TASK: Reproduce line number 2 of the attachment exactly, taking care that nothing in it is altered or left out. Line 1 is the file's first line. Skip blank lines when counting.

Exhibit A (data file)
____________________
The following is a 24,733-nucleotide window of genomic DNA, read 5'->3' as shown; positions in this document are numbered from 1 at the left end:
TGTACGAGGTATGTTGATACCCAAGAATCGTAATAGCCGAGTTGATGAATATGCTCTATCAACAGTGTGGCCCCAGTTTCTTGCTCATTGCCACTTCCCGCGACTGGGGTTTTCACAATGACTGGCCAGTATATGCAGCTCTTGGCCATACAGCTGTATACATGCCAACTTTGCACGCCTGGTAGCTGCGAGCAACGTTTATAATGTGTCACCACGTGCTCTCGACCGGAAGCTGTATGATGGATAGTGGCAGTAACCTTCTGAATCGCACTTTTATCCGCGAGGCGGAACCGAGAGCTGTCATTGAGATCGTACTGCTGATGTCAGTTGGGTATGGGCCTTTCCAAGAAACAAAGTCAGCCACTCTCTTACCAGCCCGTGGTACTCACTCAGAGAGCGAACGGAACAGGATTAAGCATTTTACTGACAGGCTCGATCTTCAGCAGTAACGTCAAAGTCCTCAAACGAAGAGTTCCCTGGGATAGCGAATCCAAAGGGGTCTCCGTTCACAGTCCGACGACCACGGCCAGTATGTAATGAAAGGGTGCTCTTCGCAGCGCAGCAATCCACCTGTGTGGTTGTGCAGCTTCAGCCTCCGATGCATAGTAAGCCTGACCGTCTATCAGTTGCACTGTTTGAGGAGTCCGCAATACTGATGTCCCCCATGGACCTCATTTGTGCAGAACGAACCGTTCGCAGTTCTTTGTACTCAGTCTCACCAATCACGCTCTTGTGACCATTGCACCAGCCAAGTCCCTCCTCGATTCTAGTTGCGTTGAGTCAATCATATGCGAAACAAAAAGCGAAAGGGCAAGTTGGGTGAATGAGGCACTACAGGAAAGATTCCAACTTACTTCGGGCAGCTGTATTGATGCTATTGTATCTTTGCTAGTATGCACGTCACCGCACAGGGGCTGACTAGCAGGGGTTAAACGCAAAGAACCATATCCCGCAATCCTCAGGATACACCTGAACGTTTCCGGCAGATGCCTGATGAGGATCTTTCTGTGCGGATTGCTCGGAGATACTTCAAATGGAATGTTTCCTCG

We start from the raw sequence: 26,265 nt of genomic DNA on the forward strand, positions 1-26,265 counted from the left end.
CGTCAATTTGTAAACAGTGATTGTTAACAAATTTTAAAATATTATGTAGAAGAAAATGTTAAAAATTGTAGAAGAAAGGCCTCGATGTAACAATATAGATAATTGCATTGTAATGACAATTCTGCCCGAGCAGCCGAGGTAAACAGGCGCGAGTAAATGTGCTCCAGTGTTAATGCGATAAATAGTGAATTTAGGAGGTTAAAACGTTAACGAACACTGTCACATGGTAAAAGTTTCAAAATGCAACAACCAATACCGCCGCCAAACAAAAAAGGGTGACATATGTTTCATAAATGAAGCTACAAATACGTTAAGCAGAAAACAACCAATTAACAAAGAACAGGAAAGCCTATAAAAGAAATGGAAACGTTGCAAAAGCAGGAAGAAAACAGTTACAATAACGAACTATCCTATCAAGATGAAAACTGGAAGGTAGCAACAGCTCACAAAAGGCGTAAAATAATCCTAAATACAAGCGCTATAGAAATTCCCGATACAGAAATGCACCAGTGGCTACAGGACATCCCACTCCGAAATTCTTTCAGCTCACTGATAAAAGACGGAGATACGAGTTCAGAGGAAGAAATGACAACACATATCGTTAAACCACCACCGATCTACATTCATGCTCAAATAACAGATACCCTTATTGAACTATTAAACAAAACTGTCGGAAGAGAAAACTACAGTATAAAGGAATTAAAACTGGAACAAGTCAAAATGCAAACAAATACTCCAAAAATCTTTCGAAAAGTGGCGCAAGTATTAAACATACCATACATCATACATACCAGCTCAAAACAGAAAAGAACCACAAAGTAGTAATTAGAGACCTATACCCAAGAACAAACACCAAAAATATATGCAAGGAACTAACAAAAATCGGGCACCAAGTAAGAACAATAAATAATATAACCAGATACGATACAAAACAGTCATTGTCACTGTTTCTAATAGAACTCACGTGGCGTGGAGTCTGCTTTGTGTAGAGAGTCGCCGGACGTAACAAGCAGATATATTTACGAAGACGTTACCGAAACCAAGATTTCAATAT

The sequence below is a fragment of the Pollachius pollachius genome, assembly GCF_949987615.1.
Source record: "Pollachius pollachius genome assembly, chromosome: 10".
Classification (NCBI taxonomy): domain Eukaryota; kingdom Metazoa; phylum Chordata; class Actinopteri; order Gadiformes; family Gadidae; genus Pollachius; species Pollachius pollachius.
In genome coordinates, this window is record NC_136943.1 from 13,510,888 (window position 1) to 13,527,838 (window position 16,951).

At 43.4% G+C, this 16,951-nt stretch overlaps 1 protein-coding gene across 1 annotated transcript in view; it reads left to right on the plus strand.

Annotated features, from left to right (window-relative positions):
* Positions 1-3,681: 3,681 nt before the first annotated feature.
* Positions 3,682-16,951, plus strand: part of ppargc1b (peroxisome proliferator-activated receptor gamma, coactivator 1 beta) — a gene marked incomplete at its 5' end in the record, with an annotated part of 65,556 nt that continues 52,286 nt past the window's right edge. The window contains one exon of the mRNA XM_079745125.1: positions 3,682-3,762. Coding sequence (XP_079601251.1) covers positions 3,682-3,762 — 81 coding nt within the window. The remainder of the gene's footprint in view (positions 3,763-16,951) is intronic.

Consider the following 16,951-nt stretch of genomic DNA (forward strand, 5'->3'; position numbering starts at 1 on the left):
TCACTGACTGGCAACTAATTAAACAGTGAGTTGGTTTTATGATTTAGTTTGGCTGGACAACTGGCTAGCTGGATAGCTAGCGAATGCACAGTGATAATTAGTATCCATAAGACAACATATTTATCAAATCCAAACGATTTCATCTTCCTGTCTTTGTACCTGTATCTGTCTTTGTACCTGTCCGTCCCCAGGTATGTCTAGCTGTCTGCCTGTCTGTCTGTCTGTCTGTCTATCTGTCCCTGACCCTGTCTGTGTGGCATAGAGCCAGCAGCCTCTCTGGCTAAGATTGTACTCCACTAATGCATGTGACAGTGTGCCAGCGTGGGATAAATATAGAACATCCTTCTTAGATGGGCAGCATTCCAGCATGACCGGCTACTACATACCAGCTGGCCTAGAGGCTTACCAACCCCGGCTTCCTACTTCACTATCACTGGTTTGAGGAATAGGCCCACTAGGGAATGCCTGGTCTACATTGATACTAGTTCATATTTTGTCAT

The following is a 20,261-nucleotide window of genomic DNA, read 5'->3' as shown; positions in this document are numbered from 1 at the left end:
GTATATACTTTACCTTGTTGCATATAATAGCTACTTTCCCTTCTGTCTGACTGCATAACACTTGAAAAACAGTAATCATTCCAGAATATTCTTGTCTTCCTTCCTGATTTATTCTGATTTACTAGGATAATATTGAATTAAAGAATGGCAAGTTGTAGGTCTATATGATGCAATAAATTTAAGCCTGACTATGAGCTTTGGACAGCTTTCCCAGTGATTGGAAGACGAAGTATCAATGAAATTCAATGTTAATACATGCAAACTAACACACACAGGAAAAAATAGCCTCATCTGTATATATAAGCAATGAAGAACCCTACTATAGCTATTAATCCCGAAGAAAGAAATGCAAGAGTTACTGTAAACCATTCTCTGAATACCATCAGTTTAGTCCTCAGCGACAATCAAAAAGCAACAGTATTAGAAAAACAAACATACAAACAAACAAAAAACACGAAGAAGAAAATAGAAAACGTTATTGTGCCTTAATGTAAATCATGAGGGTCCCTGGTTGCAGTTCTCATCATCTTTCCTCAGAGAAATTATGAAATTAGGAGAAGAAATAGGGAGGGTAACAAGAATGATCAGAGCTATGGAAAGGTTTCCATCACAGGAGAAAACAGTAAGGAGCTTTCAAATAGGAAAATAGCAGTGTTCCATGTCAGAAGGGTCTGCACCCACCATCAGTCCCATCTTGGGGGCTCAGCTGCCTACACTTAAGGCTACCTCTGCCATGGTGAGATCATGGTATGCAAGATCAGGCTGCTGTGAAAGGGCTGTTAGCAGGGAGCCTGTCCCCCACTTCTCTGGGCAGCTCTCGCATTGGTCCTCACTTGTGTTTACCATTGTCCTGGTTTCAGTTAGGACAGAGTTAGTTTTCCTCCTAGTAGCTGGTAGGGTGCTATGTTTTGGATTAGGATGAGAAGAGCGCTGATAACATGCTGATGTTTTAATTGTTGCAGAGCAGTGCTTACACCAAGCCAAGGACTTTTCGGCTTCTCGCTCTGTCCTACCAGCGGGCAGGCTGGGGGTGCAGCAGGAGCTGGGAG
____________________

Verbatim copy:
TGTACGAGGTATGTTGATACCCAAGAATCGTAATAGCCGAGTTGATGAATATGCTCTATCAACAGTGTGGCCCCAGTTTCTTGCTCATTGCCACTTCCCGCGACTGGGGTTTTCACAATGACTGGCCAGTATATGCAGCTCTTGGCCATACAGCTGTATACATGCCAACTTTGCACGCCTGGTAGCTGCGAGCAACGTTTATAATGTGTCACCACGTGCTCTCGACCGGAAGCTGTATGATGGATAGTGGCAGTAACCTTCTGAATCGCACTTTTATCCGCGAGGCGGAACCGAGAGCTGTCATTGAGATCGTACTGCTGATGTCAGTTGGGTATGGGCCTTTCCAAGAAACAAAGTCAGCCACTCTCTTACCAGCCCGTGGTACTCACTCAGAGAGCGAACGGAACAGGATTAAGCATTTTACTGACAGGCTCGATCTTCAGCAGTAACGTCAAAGTCCTCAAACGAAGAGTTCCCTGGGATAGCGAATCCAAAGGGGTCTCCGTTCACAGTCCGACGACCACGGCCAGTATGTAATGAAAGGGTGCTCTTCGCAGCGCAGCAATCCACCTGTGTGGTTGTGCAGCTTCAGCCTCCGATGCATAGTAAGCCTGACCGTCTATCAGTTGCACTGTTTGAGGAGTCCGCAATACTGATGTCCCCCATGGACCTCATTTGTGCAGAACGAACCGTTCGCAGTTCTTTGTACTCAGTCTCACCAATCACGCTCTTGTGACCATTGCACCAGCCAAGTCCCTCCTCGATTCTAGTTGCGTTGAGTCAATCATATGCGAAACAAAAAGCGAAAGGGCAAGTTGGGTGAATGAGGCACTACAGGAAAGATTCCAACTTACTTCGGGCAGCTGTATTGATGCTATTGTATCTTTGCTAGTATGCACGTCACCGCACAGGGGCTGACTAGCAGGGGTTAAACGCAAAGAACCATATCCCGCAATCCTCAGGATACACCTGAACGTTTCCGGCAGATGCCTGATGAGGATCTTTCTGTGCGGATTGCTCGGAGATACTTCAAATGGAATGTTTCCTCG